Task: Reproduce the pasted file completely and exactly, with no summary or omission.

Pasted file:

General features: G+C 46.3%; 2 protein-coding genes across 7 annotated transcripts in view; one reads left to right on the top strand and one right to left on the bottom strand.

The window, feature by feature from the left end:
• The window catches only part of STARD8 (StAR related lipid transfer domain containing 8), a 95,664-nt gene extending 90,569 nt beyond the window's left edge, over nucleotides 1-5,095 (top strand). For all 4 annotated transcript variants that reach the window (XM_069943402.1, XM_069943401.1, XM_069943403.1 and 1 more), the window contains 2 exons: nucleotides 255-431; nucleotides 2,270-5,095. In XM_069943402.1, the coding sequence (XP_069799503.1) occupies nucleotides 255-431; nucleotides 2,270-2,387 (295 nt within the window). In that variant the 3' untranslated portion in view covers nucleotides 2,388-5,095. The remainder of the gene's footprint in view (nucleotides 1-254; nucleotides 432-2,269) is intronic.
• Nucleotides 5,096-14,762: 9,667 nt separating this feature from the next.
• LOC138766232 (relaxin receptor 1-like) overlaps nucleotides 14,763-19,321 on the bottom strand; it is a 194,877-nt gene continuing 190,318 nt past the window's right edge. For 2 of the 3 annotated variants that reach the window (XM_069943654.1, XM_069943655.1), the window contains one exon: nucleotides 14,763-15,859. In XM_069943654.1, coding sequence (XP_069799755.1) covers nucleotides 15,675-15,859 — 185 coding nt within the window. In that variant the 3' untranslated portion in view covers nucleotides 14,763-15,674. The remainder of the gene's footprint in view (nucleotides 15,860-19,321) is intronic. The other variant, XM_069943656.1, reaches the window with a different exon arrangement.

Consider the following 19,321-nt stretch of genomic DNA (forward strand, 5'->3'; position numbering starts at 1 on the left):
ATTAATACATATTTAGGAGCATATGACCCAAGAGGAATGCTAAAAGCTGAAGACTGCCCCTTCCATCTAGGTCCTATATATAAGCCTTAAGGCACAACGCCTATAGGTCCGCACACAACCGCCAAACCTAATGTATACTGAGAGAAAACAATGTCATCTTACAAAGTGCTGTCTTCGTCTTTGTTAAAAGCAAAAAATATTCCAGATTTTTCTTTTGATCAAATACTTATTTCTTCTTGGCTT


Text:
General features: G+C 46.3%; 2 protein-coding genes across 7 annotated transcripts in view; one reads left to right on the top strand and one right to left on the bottom strand.

The window, feature by feature from the left end:
• The window catches only part of STARD8 (StAR related lipid transfer domain containing 8), a 95,664-nt gene extending 90,569 nt beyond the window's left edge, over nucleotides 1-5,095 (top strand). For all 4 annotated transcript variants that reach the window (XM_069943402.1, XM_069943401.1, XM_069943403.1 and 1 more), the window contains 2 exons: nucleotides 255-431; nucleotides 2,270-5,095. In XM_069943402.1, the coding sequence (XP_069799503.1) occupies nucleotides 255-431; nucleotides 2,270-2,387 (295 nt within the window). In that variant the 3' untranslated portion in view covers nucleotides 2,388-5,095. The remainder of the gene's footprint in view (nucleotides 1-254; nucleotides 432-2,269) is intronic.
• Nucleotides 5,096-14,762: 9,667 nt separating this feature from the next.
• LOC138766232 (relaxin receptor 1-like) overlaps nucleotides 14,763-19,321 on the bottom strand; it is a 194,877-nt gene continuing 190,318 nt past the window's right edge. For 2 of the 3 annotated variants that reach the window (XM_069943654.1, XM_069943655.1), the window contains one exon: nucleotides 14,763-15,859. In XM_069943654.1, coding sequence (XP_069799755.1) covers nucleotides 15,675-15,859 — 185 coding nt within the window. In that variant the 3' untranslated portion in view covers nucleotides 14,763-15,674. The remainder of the gene's footprint in view (nucleotides 15,860-19,321) is intronic. The other variant, XM_069943656.1, reaches the window with a different exon arrangement.

Consider the following 19,321-nt stretch of genomic DNA (forward strand, 5'->3'; position numbering starts at 1 on the left):
ATTAATACATATTTAGGAGCATATGACCCAAGAGGAATGCTAAAAGCTGAAGACTGCCCCTTCCATCTAGGTCCTATATATAAGCCTTAAGGCACAACGCCTATAGGTCCGCACACAACCGCCAAACCTAATGTATACTGAGAGAAAACAATGTCATCTTACAAAGTGCTGTCTTCGTCTTTGTTAAAAGCAAAAAATATTCCAGATTTTTCTTTTGATCAAATACTTATTTCTTCTTGGCTT